Illinois expanded its Safe Haven Law in August to include college or university police stations and any district headquarters of the Illinois State Police as places where a newborn could be dropped off. But Marlowe said the Safe Haven Law “will never prevent every one of these tragedies.”

Unintentional pregnancies are not unusual, Lavine said. PASS counsels more than 2,000 women and girls at its offices in South Holland, Lansing and Tinley Park each year, she said. The Tinley Park center sees 100 each month, and the majority are 15 to 30 years old, she said.

“We help them figure out their plans and options. We’re not judgmental. We’re here for a resource,” she said.

It is possible, she said, that the 13-year-old girl was not aware of her pregnancy, Lavine said.

Brown said women in the girl’s family are large in stature.

“It’s conceivable you wouldn’t notice it as readily as you would with a smaller-framed girl,” Brown said.

Dawn Geras, president of the Save Abandoned Babies Foundation, said her own emotions ranged “between frustration, anger and heartbreak.”

“Each time we lose a baby like this one, it’s worse,” Geras said. “She’s 13 years old. How could Mom and Dad and the people at school not know she was pregnant? This is probably the youngest (mother) we’ve had since this law has been in effect.”

The Safe Haven Law has saved 72 babies since 2001, she said. That includes eight in 2011, Geras said.

Asked if churches, which are not included in the law, would be a good option to drop off unwanted babies, she said, “The problem is most churches are not open 24/7.”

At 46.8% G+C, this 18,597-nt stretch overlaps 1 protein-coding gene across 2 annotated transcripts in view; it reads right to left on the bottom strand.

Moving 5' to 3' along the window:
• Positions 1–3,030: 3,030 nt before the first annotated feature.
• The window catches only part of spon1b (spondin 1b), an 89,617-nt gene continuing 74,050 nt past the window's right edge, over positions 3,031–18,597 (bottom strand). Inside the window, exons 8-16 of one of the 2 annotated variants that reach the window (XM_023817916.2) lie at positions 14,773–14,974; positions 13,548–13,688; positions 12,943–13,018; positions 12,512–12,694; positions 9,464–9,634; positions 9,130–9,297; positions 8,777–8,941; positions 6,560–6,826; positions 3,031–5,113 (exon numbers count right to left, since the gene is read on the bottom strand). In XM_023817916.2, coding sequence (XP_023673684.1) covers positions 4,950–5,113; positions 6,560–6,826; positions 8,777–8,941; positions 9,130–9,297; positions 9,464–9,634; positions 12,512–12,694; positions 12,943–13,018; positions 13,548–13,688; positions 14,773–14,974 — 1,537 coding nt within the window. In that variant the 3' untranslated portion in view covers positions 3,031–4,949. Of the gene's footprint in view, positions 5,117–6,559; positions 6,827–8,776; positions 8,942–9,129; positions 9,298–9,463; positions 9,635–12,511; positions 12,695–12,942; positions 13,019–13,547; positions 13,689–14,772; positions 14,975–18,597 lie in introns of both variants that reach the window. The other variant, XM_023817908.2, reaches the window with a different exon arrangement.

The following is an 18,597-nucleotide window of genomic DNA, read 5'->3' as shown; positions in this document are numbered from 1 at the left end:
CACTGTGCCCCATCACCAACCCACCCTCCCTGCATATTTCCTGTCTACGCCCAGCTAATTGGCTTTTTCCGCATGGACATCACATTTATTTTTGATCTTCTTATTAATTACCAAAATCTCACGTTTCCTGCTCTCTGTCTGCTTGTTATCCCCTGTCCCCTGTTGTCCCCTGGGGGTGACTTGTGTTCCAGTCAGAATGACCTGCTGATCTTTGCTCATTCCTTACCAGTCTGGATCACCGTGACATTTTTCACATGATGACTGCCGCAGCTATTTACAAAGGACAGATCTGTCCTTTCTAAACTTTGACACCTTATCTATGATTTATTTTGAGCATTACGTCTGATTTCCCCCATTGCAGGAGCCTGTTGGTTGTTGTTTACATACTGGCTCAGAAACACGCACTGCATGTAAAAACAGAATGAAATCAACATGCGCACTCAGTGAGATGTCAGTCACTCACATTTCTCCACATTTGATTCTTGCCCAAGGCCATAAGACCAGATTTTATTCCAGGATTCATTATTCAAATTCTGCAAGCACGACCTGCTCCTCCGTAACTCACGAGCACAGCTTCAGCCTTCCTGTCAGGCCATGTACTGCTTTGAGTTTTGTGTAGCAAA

Statistics kept by Geras find that 55 percent of abandoned babies are left by white mothers, with minorities accounting for the other 45 percent. Nearly half of the mothers, 46 percent, are 18 to 24 years old, she said.

The police investigation “is very much alive,” and felony charges are possible, Brown said.

“The state’s attorney has not determined which way to go with this because of her age, and the cause of death, which has not been finalized yet,” Brown said. “A stillborn (baby) would be a different issue than a live birth.”

The cause of death is pending the police investigation, the Cook County medical examiner’s office said. Brown said police do not know what time Sunday the baby was born.

The grisly discovery has been the talk of the town. Ald. Vincent Lockett (2nd) said the news “knocked me off my feet.”

“I couldn’t believe something like that could happen. I understand here’s a kid with nowhere to go. In my heart, I’ll pray for the young lady and her family,” he said.

Sonji Woods, who has lived in the apartment complex where the 13-year-old mother lives since 1995, said the incident rattled residents.

“It’s horrible, very horrible, and a bit disturbing,” Woods said. “It’s usually really quiet here.”

Contributing: Casey Toner